Businessman: Jill Kelley Wanted $80M to Broker Korea Deal: 'It Didn't Smell Right'

PHOTO: General David Petraeus kisses Jill Kelley after accepting community service award presented at Kelleys home during the summer of 2011.
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A New York businessman who discussed a multi-billion-dollar Korean business deal with Jill Kelley said the Tampa woman at the center of the Petraeus scandal told him Gen. Petraeus had arranged for her to become an honorary consul for South Korea and promote free trade, and then asked him for $80 million to complete the deal.

"Ms. Kelley made it clear to me that General Petraeus put her in this position, and that's why she was able to have access to such senior levels [of the Korean government]," said Adam Victor, president and CEO of TransGas Development Systems, "that they were essentially doing a favor for General Petraeus, and that she had access solely because of her relationship with General Petraeus."

Victor, who met Kelley at the Republican National Convention in Tampa in August, said he was disappointed in Gen. Petraeus for helping Kelley become an honorary consul. "Frankly, I blame Gen. Petraeus for this as a lapse of judgment," he said. "The general should have known better."

Gen. Petraeus resigned as CIA director last Friday after an FBI investigation turned up evidence of an affair between Petraeus and Paula Broadwell, co-author of the Petraeus biography "All In." The investigation began when Kelley, a Tampa socialite, told an FBI agent she knew about "harassing" emails that turned out to originate from Broadwell.

According to Victor, he went to Tampa to promote coal gasification and met a friend of Kelley's who suggested that they meet to discuss a possible international deal. "The person who introduced me to her said that she was well known to be a very close friend of Gen. Petraeus," said Victor.

Victor said that he and Kelley met in "the VIP section" at the convention, where Kelly said that "she was a very good friend of Gen. Petraeus," and that "he arranged for her to get this position of honorary consul for South Korea" to promote free trade. She also allegedly said she had access to senior government officials in Korea.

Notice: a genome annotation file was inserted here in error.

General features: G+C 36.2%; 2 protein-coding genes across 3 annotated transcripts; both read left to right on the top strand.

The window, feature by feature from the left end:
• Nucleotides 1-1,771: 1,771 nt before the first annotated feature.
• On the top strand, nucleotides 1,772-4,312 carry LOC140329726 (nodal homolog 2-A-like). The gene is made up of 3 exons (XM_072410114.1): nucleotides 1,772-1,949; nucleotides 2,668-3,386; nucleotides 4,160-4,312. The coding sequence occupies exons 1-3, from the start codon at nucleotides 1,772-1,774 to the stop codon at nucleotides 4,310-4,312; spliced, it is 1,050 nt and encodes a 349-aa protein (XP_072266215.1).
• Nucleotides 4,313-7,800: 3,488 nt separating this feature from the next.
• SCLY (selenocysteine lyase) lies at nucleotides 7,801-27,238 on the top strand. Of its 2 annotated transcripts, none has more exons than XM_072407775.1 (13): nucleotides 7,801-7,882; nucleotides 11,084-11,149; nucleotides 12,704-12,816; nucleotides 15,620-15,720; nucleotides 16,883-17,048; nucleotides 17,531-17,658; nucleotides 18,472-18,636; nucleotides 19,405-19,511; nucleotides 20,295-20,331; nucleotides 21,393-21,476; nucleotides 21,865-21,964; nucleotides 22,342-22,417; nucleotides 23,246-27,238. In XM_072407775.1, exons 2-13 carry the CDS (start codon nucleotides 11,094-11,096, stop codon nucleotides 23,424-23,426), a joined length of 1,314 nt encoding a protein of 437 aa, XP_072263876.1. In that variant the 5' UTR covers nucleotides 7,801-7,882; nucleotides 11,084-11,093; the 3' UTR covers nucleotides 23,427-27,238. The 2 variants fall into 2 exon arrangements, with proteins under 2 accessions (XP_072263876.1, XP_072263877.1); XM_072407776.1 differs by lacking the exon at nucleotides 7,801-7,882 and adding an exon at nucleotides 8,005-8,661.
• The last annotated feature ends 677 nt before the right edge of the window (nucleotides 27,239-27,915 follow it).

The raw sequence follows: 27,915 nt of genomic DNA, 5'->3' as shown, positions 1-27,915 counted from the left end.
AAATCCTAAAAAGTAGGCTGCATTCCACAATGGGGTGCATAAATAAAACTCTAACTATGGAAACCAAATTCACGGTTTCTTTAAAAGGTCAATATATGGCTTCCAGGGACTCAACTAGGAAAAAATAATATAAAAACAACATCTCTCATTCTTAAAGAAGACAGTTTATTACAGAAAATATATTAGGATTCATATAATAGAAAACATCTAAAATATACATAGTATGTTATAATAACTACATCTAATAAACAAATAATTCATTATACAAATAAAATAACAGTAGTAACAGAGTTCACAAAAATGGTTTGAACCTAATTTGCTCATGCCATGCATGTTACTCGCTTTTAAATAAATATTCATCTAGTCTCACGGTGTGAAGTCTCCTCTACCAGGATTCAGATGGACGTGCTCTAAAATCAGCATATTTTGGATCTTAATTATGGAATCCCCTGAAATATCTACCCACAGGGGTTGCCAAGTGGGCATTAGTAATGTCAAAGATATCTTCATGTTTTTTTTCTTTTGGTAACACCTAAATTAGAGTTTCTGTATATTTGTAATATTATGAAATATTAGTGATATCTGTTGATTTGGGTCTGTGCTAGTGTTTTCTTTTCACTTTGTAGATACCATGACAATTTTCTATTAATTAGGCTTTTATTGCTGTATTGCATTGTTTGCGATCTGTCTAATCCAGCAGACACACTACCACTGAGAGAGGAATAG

Victor said he thought it made sense that Petraeus would want to put a trusted aide in charge of promoting free trade. When Kelley named her fee for brokering the deal, however, Victor balked. The coal gasification plants under discussion were worth $4 billion, said Victor -- and Kelley wanted a two percent cut. "That's an $80 million fee," he said. "And I mean that is problematic . . . No broker gets $80 million. I mean that's two whole orders of magnitude higher than what they would get."

Victor said he "terminated the relationship" after Kelley asked for $80 million. He decided that while she was not making an inappropriate request on purpose, it showed she was inexperienced and unqualified for the job. He also began to wonder about Petraeus's judgment.

"It became clear that it did not smell right," he said. "Gen. Petraeus should not have put an inexperienced person in charge of the Free Trade Agreement with such an important ally as South Korea."

"It's a sad day for the country," concluded Victor. "Gen. Petraeus has served this country well."

A spokesperson for Jill Kelley did not immediately respond to a request for comment.

Retired Army Col. Steve Boylan, a friend and former spokesperson for ex-CIA Director Petraeus, said it was "nonsense" that Petraeus had any part in Kelley's alleged Korean deal. "He knows nothing about it," insisted Boylan. "What other people do he can't control." Another source told ABC News that Petraeus had asked Kelley to stop throwing his name around.

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